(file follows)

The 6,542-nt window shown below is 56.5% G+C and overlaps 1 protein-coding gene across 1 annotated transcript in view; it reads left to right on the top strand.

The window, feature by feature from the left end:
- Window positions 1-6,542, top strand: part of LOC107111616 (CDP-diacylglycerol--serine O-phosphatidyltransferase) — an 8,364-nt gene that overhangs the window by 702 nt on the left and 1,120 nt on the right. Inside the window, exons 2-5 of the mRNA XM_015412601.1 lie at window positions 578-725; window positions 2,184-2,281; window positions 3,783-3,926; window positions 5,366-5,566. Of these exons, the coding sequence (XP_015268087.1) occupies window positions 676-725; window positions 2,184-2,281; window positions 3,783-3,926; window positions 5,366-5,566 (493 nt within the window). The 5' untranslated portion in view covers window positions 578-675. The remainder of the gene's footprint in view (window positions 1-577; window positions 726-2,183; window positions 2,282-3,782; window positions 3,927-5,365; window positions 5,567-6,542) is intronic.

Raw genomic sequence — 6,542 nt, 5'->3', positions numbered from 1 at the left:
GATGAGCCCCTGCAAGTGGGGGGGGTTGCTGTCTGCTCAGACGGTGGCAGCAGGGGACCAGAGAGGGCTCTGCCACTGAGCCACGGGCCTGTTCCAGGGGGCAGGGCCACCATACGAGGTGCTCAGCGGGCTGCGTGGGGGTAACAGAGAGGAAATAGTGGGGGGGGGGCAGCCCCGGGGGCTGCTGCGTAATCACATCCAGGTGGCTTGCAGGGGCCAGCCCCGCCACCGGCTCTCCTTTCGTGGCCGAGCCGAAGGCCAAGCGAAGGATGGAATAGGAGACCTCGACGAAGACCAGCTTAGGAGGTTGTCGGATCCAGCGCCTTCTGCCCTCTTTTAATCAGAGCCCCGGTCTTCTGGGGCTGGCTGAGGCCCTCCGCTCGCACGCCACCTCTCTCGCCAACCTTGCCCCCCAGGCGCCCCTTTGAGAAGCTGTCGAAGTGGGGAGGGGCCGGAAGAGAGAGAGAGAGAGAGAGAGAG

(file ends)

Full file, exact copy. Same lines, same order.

The 6,542-nt window shown below is 56.5% G+C and overlaps 1 protein-coding gene across 1 annotated transcript in view; it reads left to right on the top strand.

The window, feature by feature from the left end:
- Window positions 1-6,542, top strand: part of LOC107111616 (CDP-diacylglycerol--serine O-phosphatidyltransferase) — an 8,364-nt gene that overhangs the window by 702 nt on the left and 1,120 nt on the right. Inside the window, exons 2-5 of the mRNA XM_015412601.1 lie at window positions 578-725; window positions 2,184-2,281; window positions 3,783-3,926; window positions 5,366-5,566. Of these exons, the coding sequence (XP_015268087.1) occupies window positions 676-725; window positions 2,184-2,281; window positions 3,783-3,926; window positions 5,366-5,566 (493 nt within the window). The 5' untranslated portion in view covers window positions 578-675. The remainder of the gene's footprint in view (window positions 1-577; window positions 726-2,183; window positions 2,282-3,782; window positions 3,927-5,365; window positions 5,567-6,542) is intronic.

Raw genomic sequence — 6,542 nt, 5'->3', positions numbered from 1 at the left:
GATGAGCCCCTGCAAGTGGGGGGGGTTGCTGTCTGCTCAGACGGTGGCAGCAGGGGACCAGAGAGGGCTCTGCCACTGAGCCACGGGCCTGTTCCAGGGGGCAGGGCCACCATACGAGGTGCTCAGCGGGCTGCGTGGGGGTAACAGAGAGGAAATAGTGGGGGGGGGGCAGCCCCGGGGGCTGCTGCGTAATCACATCCAGGTGGCTTGCAGGGGCCAGCCCCGCCACCGGCTCTCCTTTCGTGGCCGAGCCGAAGGCCAAGCGAAGGATGGAATAGGAGACCTCGACGAAGACCAGCTTAGGAGGTTGTCGGATCCAGCGCCTTCTGCCCTCTTTTAATCAGAGCCCCGGTCTTCTGGGGCTGGCTGAGGCCCTCCGCTCGCACGCCACCTCTCTCGCCAACCTTGCCCCCCAGGCGCCCCTTTGAGAAGCTGTCGAAGTGGGGAGGGGCCGGAAGAGAGAGAGAGAGAGAGAGAGAG